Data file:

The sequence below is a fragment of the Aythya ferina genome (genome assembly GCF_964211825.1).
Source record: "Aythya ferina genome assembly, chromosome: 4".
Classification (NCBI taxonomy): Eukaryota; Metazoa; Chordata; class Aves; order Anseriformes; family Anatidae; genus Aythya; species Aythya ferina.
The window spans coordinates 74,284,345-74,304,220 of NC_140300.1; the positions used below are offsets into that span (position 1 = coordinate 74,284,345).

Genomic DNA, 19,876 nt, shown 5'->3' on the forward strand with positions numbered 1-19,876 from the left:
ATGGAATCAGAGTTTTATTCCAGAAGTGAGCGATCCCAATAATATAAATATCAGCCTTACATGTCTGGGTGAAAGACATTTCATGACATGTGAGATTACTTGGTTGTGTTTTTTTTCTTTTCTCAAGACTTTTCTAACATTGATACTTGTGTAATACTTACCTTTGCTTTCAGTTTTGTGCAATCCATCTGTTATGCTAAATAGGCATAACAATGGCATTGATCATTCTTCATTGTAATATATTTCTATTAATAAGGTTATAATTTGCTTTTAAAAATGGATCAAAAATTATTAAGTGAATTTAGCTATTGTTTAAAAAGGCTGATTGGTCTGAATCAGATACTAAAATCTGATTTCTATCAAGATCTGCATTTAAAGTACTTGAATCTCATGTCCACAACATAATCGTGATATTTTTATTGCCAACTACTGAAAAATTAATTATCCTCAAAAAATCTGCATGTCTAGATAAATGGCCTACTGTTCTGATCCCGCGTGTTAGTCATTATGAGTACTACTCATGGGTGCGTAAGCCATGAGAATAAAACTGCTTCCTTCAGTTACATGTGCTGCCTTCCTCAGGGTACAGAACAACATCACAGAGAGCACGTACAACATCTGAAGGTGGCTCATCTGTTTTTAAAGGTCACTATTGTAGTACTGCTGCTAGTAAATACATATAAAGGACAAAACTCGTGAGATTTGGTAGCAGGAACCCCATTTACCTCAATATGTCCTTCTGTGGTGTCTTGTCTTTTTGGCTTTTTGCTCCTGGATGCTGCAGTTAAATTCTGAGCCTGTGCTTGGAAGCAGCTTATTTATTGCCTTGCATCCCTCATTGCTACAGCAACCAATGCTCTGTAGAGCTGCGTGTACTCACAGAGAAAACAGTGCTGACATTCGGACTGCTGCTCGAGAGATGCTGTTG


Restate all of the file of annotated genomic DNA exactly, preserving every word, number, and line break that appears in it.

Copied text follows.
The sequence below is a fragment of the Aythya ferina genome (genome assembly GCF_964211825.1).
Source record: "Aythya ferina genome assembly, chromosome: 4".
Classification (NCBI taxonomy): Eukaryota; Metazoa; Chordata; class Aves; order Anseriformes; family Anatidae; genus Aythya; species Aythya ferina.
The window spans coordinates 74,284,345-74,304,220 of NC_140300.1; the positions used below are offsets into that span (position 1 = coordinate 74,284,345).

Genomic DNA, 19,876 nt, shown 5'->3' on the forward strand with positions numbered 1-19,876 from the left:
ATGGAATCAGAGTTTTATTCCAGAAGTGAGCGATCCCAATAATATAAATATCAGCCTTACATGTCTGGGTGAAAGACATTTCATGACATGTGAGATTACTTGGTTGTGTTTTTTTTCTTTTCTCAAGACTTTTCTAACATTGATACTTGTGTAATACTTACCTTTGCTTTCAGTTTTGTGCAATCCATCTGTTATGCTAAATAGGCATAACAATGGCATTGATCATTCTTCATTGTAATATATTTCTATTAATAAGGTTATAATTTGCTTTTAAAAATGGATCAAAAATTATTAAGTGAATTTAGCTATTGTTTAAAAAGGCTGATTGGTCTGAATCAGATACTAAAATCTGATTTCTATCAAGATCTGCATTTAAAGTACTTGAATCTCATGTCCACAACATAATCGTGATATTTTTATTGCCAACTACTGAAAAATTAATTATCCTCAAAAAATCTGCATGTCTAGATAAATGGCCTACTGTTCTGATCCCGCGTGTTAGTCATTATGAGTACTACTCATGGGTGCGTAAGCCATGAGAATAAAACTGCTTCCTTCAGTTACATGTGCTGCCTTCCTCAGGGTACAGAACAACATCACAGAGAGCACGTACAACATCTGAAGGTGGCTCATCTGTTTTTAAAGGTCACTATTGTAGTACTGCTGCTAGTAAATACATATAAAGGACAAAACTCGTGAGATTTGGTAGCAGGAACCCCATTTACCTCAATATGTCCTTCTGTGGTGTCTTGTCTTTTTGGCTTTTTGCTCCTGGATGCTGCAGTTAAATTCTGAGCCTGTGCTTGGAAGCAGCTTATTTATTGCCTTGCATCCCTCATTGCTACAGCAACCAATGCTCTGTAGAGCTGCGTGTACTCACAGAGAAAACAGTGCTGACATTCGGACTGCTGCTCGAGAGATGCTGTTG